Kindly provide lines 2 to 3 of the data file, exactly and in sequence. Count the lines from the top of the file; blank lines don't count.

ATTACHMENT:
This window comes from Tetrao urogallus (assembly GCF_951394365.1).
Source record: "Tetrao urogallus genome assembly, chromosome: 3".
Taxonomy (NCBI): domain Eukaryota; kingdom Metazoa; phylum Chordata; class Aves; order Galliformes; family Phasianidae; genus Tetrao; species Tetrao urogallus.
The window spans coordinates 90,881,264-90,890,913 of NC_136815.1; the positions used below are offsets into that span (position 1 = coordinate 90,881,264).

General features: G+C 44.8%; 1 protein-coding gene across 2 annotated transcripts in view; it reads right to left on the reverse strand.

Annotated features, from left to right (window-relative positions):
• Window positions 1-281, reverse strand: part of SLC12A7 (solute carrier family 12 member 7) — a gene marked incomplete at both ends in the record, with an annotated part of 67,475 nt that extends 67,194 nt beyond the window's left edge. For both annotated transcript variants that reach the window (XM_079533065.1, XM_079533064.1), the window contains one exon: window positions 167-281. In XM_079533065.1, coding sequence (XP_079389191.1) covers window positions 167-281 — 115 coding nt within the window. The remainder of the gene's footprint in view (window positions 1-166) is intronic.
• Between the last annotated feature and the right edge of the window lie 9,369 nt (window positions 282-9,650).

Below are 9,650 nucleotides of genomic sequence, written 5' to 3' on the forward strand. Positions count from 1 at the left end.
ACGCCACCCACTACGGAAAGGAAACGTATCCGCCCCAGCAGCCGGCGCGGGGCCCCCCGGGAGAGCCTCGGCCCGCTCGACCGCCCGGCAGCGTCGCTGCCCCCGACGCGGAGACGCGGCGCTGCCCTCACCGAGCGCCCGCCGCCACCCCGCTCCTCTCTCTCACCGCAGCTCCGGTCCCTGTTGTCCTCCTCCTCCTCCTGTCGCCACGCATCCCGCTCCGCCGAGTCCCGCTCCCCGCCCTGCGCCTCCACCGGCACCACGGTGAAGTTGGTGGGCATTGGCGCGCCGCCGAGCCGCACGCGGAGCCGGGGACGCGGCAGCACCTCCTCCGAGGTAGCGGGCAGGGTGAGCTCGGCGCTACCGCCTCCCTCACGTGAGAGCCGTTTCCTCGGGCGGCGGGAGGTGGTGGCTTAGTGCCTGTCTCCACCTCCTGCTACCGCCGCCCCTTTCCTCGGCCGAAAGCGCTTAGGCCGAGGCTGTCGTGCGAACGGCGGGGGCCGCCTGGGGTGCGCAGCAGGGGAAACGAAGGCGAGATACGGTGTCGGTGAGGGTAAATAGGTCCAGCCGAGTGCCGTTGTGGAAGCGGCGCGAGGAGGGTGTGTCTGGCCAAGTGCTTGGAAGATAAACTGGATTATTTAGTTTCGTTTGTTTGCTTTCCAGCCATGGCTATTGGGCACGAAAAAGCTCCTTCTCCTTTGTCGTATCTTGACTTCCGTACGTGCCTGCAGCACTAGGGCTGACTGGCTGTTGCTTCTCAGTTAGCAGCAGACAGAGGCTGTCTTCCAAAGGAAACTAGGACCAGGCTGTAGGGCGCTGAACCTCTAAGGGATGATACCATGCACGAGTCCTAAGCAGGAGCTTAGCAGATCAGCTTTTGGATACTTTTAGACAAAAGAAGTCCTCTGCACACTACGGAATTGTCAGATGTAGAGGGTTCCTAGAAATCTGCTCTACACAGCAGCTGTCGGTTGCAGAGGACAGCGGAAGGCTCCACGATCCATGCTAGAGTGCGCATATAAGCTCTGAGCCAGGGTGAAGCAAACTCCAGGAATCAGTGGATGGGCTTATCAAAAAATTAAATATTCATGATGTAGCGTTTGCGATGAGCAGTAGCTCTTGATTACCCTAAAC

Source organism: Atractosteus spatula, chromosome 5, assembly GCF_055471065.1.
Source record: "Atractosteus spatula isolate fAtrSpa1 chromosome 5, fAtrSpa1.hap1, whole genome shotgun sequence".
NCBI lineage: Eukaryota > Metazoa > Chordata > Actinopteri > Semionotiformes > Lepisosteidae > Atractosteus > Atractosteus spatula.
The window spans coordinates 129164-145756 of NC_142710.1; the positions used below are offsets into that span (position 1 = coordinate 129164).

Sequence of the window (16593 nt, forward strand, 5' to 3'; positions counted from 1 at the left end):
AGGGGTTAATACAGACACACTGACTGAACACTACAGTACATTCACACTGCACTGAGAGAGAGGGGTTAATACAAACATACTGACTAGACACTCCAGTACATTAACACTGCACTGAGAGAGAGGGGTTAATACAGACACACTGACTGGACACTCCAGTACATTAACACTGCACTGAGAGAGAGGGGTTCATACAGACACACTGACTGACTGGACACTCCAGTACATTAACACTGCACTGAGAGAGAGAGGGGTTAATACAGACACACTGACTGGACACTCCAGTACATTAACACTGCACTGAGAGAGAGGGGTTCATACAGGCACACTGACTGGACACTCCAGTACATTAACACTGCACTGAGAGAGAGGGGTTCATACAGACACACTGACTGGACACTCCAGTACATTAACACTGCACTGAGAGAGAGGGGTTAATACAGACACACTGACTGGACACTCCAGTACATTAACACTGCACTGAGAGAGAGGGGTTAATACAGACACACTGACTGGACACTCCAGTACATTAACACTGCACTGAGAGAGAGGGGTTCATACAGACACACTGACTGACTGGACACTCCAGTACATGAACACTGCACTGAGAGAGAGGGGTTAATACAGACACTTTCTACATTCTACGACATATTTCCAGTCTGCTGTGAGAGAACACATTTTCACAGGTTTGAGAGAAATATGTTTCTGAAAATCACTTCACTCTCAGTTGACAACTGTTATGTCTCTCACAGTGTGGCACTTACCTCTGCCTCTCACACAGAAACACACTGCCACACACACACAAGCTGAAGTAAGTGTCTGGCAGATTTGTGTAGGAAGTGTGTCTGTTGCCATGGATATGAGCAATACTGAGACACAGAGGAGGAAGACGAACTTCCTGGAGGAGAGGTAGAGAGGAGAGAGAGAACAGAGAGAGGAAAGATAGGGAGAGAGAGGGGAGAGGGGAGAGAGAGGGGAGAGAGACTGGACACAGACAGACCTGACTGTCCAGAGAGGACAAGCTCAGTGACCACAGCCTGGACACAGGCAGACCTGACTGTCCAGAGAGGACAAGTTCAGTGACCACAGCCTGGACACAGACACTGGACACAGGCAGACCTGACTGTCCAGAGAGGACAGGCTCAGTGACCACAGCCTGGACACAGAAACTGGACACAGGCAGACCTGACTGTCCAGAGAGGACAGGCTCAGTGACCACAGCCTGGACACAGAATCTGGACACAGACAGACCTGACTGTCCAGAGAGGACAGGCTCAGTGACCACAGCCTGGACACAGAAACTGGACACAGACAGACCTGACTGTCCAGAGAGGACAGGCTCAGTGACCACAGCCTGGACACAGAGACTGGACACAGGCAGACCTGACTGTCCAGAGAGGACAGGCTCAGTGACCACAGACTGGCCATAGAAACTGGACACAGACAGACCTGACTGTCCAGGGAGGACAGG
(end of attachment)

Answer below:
Source record: "Tetrao urogallus genome assembly, chromosome: 3".
Taxonomy (NCBI): domain Eukaryota; kingdom Metazoa; phylum Chordata; class Aves; order Galliformes; family Phasianidae; genus Tetrao; species Tetrao urogallus.